- Concerns, after Flipping Through the Dictionary
W is for wamble: a turning of the stomach,my face green as sea foam when I am sickwith anxiety, can no longer watch the newsor listen to my cats howl for supper—things I ignore: the bald spot on my head, the nervous jerking of my hands, the pea-sized lump under my left armpit (which I swear is stress) that warns me I am young, too youngto be worried about aging and losing teeth
like my mother. I’ll tell you this: a lizard stole my cats’ foodfor a month before I noticed, and, being from the city,I had never been so close to the desperation of nature.I wanted to kill the poor thing . . .
Question: What animal is more sensitive than a human?
I read today that in India a twelve-year-old drankThiodan and died. Her father was going blindand her brother’s kidneys were failing, andshe left a note that said Give my eyes and kidneys to them.
Sometimes I want to drown myself in the waters of Lethe,go back to when I was nothing but bloodrising in my father’s penis, not even capable of hope,not knowing abandonment—
and in my misunderstanding of its fear I called Cate,who scooped up the lizard and took it back [End Page 66] into the safety of the wild gravel and desertof our front yard . . .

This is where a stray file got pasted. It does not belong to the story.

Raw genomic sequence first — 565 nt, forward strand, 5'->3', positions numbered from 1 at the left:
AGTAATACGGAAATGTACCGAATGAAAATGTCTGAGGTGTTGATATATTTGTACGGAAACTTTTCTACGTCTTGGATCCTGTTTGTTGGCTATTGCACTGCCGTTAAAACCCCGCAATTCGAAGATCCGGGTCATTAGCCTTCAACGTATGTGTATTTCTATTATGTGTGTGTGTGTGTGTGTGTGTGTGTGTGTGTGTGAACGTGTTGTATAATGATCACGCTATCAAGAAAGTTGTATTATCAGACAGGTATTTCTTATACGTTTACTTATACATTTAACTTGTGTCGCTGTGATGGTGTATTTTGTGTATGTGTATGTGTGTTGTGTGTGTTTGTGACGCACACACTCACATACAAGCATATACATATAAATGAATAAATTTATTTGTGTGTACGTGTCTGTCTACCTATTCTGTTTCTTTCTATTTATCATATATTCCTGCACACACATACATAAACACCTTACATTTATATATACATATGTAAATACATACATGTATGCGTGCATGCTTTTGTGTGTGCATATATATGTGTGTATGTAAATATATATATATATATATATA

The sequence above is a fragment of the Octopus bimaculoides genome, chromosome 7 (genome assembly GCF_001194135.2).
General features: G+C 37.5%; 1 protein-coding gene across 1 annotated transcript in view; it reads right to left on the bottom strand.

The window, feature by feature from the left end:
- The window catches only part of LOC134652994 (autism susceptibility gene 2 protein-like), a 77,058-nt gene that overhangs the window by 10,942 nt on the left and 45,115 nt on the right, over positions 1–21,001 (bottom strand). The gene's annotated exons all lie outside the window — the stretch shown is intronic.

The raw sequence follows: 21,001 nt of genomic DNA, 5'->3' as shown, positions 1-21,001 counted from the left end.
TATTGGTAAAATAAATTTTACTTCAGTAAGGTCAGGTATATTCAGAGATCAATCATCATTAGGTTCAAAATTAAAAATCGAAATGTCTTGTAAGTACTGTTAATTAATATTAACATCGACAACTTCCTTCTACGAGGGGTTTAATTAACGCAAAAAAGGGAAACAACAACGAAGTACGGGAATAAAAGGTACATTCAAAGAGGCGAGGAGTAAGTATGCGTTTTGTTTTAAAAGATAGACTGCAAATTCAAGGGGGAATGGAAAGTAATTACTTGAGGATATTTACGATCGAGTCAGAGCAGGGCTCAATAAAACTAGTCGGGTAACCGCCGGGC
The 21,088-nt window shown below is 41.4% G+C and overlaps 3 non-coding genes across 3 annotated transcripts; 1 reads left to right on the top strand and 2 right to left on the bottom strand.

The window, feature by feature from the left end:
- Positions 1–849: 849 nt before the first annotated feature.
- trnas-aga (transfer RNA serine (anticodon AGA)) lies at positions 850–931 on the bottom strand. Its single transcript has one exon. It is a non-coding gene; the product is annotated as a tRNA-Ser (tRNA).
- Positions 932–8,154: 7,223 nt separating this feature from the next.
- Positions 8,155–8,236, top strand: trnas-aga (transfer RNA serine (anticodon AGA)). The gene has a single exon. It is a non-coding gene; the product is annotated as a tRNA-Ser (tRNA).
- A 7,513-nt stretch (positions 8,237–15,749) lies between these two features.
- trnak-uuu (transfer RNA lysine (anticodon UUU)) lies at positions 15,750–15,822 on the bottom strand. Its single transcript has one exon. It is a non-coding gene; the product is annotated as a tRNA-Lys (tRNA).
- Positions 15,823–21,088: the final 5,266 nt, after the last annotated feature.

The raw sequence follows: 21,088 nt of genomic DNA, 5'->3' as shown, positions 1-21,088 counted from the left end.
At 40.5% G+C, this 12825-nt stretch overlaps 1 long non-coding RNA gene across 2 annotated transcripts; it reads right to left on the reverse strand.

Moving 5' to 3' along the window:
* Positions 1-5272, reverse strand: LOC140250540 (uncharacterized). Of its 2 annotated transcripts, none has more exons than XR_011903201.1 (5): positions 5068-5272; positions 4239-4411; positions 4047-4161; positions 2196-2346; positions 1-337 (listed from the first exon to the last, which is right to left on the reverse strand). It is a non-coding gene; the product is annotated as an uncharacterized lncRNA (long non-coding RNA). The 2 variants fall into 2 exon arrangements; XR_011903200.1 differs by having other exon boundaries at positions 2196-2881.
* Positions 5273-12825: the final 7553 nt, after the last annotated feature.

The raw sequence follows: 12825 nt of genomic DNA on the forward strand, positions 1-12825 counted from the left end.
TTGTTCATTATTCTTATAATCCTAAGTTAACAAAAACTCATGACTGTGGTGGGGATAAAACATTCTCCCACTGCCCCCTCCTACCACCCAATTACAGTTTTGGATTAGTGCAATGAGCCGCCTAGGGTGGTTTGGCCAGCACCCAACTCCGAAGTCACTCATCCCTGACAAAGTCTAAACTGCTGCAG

And to think, this started with a letter.
When I was in Prague, from the skate park on the hill, behind the cherry-colored metronome, I could see the city from the sky—the way it was meant to be. The gold-tipped statues and the oxidized copper of the cathedral steeples set aflame by the setting sun, the silver mirror of water bending the Charles Bridge like the twisted limbs of break-dancers at the edge of the park, or the strings of shoes knotted low over sagging phone wire. Milos said the statue of Stalin once stood headless there, and when he was toppled, with his arms spread open, he wanted to take the whole city with him.
The girl in India was cremated before they found her note.
W is for wanion: ill luck or misfortune. [End Page 67]
dexter l. booth is the author of Scratching the Ghost, which won the 2012 Cave Canem Poetry Prize and was selected by Major Jackson. His poems appear in Blackbird, Grist, Willow Springs, Virginia Quarterly Review, and other publications. He is a PhD candidate at the University of Southern California.